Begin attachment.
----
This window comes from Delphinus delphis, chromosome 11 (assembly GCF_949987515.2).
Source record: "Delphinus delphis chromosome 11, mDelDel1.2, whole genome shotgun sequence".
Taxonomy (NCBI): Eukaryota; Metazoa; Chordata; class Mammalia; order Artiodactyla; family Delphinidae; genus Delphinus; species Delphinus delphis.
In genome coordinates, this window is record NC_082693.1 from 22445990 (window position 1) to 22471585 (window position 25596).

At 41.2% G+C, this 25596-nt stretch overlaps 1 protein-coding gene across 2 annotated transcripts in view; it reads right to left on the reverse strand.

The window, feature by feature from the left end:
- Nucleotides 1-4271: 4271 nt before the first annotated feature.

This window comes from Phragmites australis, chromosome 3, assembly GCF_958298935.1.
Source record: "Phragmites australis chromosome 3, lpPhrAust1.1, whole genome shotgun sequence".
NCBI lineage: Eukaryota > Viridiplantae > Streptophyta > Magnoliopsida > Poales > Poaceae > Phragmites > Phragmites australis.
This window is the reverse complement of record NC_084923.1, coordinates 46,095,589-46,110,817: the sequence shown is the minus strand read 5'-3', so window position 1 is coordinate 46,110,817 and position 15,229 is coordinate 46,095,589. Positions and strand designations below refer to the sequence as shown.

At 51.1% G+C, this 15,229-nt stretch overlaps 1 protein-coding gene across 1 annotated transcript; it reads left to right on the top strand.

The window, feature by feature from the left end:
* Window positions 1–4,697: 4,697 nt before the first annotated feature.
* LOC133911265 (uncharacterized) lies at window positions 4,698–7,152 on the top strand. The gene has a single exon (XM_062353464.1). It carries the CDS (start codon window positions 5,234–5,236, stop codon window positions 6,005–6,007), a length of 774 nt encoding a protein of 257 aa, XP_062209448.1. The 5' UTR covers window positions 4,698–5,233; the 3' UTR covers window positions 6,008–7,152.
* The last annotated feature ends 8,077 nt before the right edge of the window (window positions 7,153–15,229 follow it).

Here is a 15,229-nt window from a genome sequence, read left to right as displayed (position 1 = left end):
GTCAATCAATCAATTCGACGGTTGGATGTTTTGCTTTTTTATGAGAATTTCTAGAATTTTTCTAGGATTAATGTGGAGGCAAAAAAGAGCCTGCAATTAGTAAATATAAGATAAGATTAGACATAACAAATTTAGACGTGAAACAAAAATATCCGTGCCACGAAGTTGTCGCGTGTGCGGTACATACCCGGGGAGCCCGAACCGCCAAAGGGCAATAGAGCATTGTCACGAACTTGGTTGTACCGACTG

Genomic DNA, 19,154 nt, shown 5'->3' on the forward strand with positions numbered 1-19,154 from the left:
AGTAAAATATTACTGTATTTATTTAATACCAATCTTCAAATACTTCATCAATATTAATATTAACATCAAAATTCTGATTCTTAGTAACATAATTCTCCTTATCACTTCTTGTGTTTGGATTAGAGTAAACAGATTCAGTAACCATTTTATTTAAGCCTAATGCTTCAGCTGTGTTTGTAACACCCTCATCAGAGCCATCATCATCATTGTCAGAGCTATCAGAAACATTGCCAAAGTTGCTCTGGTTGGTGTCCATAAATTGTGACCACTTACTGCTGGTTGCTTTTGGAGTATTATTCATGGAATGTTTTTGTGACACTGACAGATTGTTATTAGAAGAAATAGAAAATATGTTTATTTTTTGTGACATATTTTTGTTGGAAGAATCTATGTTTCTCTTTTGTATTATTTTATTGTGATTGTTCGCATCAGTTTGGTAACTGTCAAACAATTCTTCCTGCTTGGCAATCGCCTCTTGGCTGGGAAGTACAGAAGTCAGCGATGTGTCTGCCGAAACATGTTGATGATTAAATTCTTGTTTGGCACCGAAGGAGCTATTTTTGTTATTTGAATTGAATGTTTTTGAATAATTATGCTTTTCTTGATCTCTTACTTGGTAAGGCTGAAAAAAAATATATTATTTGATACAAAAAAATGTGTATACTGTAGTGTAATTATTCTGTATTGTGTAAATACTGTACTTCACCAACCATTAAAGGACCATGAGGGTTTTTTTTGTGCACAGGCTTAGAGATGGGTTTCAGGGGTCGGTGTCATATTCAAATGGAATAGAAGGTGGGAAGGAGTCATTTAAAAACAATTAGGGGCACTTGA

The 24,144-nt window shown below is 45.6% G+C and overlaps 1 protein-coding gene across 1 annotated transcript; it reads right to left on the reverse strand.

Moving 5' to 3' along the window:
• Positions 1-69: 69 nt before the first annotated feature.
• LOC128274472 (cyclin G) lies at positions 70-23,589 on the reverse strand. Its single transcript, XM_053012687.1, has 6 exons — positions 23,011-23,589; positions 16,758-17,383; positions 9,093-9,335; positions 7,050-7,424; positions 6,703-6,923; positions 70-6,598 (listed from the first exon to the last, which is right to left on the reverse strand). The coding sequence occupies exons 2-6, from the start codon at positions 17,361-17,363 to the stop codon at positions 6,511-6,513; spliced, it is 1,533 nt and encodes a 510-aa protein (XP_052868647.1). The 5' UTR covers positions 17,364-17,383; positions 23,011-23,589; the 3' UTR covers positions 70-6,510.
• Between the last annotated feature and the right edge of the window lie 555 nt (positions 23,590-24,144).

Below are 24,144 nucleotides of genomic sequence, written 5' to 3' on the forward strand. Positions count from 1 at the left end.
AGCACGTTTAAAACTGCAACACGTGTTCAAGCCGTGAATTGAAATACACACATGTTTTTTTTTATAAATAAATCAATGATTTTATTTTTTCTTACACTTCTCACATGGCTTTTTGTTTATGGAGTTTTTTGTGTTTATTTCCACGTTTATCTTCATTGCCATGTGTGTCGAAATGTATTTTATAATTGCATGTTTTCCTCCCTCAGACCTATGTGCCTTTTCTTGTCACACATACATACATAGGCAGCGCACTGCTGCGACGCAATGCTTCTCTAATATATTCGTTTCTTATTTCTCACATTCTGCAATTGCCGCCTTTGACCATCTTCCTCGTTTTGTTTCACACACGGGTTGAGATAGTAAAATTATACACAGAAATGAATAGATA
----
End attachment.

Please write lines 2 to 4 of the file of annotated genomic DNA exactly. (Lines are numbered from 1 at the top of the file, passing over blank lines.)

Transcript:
Source record: "Delphinus delphis chromosome 11, mDelDel1.2, whole genome shotgun sequence".
Taxonomy (NCBI): Eukaryota; Metazoa; Chordata; class Mammalia; order Artiodactyla; family Delphinidae; genus Delphinus; species Delphinus delphis.
In genome coordinates, this window is record NC_082693.1 from 22445990 (window position 1) to 22471585 (window position 25596).